Question-mark hanging over radiation research
By Robert Davies
RESEARCH into ways of keeping radioactive isotopes, released during the Chernobyl nuclear disaster, out of herbage could be a victim of spending cuts.
Prof Chris Pollock, research director of the Institute of Grassland and Environmental Research, denies rumours that a decision has already been made to axe bio-remediatation work at Aberystwyth. But he admits all IGER projects funded by Biotechnology and Biological Sciences Research Council competitive strategic grants are being reviewed.
"Following a £500,000 reduction in total funding, we have submitted an action plan, which is still being considered," Prof Pollock said. "No project is guaranteed to continue. Staff will be informed as soon decisions are reached."
The radiation work is investigating chemicals that can lock up radioactivity in the soil. This would prevent it reaching animals that graze vegetation in areas polluted a decade ago by fall-out from the nuclear power station accident. The dangerous isotopes involved are very similar to naturally occurring compounds, and are readily assimilated by plants.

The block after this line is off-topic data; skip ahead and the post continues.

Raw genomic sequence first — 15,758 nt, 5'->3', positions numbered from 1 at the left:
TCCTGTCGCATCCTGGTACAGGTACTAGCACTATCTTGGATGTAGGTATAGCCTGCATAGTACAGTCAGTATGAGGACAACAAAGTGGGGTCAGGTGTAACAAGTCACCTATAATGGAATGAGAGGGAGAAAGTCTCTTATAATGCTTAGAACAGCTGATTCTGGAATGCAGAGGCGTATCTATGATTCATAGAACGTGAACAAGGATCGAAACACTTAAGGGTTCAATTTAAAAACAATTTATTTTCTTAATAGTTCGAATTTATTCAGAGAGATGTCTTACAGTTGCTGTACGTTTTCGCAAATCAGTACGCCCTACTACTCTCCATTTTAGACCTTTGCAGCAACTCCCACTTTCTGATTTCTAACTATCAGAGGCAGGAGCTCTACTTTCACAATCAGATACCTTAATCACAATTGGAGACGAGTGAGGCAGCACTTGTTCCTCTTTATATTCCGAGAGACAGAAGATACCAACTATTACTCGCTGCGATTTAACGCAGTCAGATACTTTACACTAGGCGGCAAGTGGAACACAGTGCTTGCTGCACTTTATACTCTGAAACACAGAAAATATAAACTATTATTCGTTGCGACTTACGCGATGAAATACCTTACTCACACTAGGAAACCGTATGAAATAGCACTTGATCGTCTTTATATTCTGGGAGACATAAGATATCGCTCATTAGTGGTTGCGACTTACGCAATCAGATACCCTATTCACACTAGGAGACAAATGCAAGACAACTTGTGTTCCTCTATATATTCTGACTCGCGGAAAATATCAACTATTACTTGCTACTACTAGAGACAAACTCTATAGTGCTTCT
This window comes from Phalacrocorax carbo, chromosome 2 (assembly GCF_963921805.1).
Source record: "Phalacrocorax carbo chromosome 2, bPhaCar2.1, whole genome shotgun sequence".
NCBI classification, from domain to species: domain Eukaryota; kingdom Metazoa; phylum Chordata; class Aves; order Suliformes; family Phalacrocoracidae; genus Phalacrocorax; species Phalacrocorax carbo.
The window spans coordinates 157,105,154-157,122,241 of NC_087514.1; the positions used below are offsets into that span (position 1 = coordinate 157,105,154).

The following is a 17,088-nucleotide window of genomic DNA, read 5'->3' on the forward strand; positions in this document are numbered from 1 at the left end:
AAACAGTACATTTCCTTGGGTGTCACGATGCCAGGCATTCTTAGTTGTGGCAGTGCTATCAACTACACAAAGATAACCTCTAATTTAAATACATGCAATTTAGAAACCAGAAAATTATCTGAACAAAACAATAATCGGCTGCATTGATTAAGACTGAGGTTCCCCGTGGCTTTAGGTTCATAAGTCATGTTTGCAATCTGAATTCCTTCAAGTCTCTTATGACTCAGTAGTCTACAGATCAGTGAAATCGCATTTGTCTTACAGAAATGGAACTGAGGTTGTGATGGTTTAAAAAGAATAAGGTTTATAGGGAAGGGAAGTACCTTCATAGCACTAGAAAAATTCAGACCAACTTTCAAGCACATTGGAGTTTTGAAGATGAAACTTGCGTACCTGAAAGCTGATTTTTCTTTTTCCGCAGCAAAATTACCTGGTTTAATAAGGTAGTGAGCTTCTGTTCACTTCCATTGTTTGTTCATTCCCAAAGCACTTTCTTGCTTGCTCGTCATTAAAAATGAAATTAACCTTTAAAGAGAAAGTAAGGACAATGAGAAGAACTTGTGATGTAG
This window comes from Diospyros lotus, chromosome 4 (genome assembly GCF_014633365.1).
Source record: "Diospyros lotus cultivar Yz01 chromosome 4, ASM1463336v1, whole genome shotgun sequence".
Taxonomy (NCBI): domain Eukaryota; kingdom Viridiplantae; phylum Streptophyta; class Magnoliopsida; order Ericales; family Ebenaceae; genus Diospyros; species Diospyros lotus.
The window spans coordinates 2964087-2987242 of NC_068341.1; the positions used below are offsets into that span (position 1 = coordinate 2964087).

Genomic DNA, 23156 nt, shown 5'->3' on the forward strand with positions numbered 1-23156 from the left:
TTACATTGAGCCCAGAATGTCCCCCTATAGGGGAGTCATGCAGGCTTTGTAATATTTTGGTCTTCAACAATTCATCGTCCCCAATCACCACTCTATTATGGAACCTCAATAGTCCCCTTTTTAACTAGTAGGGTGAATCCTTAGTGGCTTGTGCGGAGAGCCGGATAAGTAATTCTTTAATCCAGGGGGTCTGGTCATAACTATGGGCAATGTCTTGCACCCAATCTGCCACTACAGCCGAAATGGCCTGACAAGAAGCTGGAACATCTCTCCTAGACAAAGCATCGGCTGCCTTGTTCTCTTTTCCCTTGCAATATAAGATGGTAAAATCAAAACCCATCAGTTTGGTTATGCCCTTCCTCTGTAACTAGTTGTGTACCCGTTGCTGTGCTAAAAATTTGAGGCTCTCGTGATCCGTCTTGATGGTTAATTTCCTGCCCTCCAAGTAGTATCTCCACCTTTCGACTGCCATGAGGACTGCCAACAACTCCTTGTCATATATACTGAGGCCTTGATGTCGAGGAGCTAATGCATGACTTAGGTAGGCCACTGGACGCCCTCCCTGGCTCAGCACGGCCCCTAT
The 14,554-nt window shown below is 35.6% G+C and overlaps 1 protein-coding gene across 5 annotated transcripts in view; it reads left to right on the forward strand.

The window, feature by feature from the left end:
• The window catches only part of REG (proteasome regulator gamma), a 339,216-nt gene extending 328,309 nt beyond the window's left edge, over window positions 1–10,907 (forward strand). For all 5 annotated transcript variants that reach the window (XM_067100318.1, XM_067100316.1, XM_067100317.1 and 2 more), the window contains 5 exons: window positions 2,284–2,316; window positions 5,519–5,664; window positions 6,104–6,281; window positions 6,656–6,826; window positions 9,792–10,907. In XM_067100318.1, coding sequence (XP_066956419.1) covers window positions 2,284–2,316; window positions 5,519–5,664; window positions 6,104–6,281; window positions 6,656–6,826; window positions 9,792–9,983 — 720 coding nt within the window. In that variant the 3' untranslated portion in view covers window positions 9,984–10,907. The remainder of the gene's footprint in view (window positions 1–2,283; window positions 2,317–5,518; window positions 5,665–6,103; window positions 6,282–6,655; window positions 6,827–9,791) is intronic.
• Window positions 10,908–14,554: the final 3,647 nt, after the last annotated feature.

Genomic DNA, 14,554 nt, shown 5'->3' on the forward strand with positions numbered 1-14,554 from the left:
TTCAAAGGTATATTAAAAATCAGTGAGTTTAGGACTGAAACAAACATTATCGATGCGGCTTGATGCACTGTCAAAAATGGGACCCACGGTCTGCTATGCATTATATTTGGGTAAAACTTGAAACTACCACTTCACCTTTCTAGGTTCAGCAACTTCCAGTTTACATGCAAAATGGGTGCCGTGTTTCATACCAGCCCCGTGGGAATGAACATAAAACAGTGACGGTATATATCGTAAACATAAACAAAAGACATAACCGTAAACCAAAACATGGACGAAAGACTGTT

"We are trying to stop, or slow down, the take-up, and some very interesting data is emerging from the work," said Prof Pollock.
Success would cut the big annual expenditure on monitoring the radiation levels of sheep in badly affected areas of north Wales. Within these, movement restrictions are still in place on the whole or part of almost 400 farms.
In June 1986 restrictions were imposed on 5000 Welsh holdings carrying 2m sheep. These still apply to 220,000 sheep within a 580sq km (224sq mile) area.
When 20 farms were derestricted in January, the Welsh Office reported that during the previous year radiation checks were done on 145,486 animals that farmers wanted to move out of the area.
Only 672, or 0.46% were above the 1000 becquerels/kg of liveweight limit to enter the food chain. The highest reading was 2215 becquerels. In the first year of monitoring the top radiation level was 4213 becquerels, and 22,045 head, or 13.8%, failed. The latest test report shows continuing hot-spot contamination in Gwynedd, but no failures on farms in Powys.
Thousands of hill sheep still remain under movement restrictions.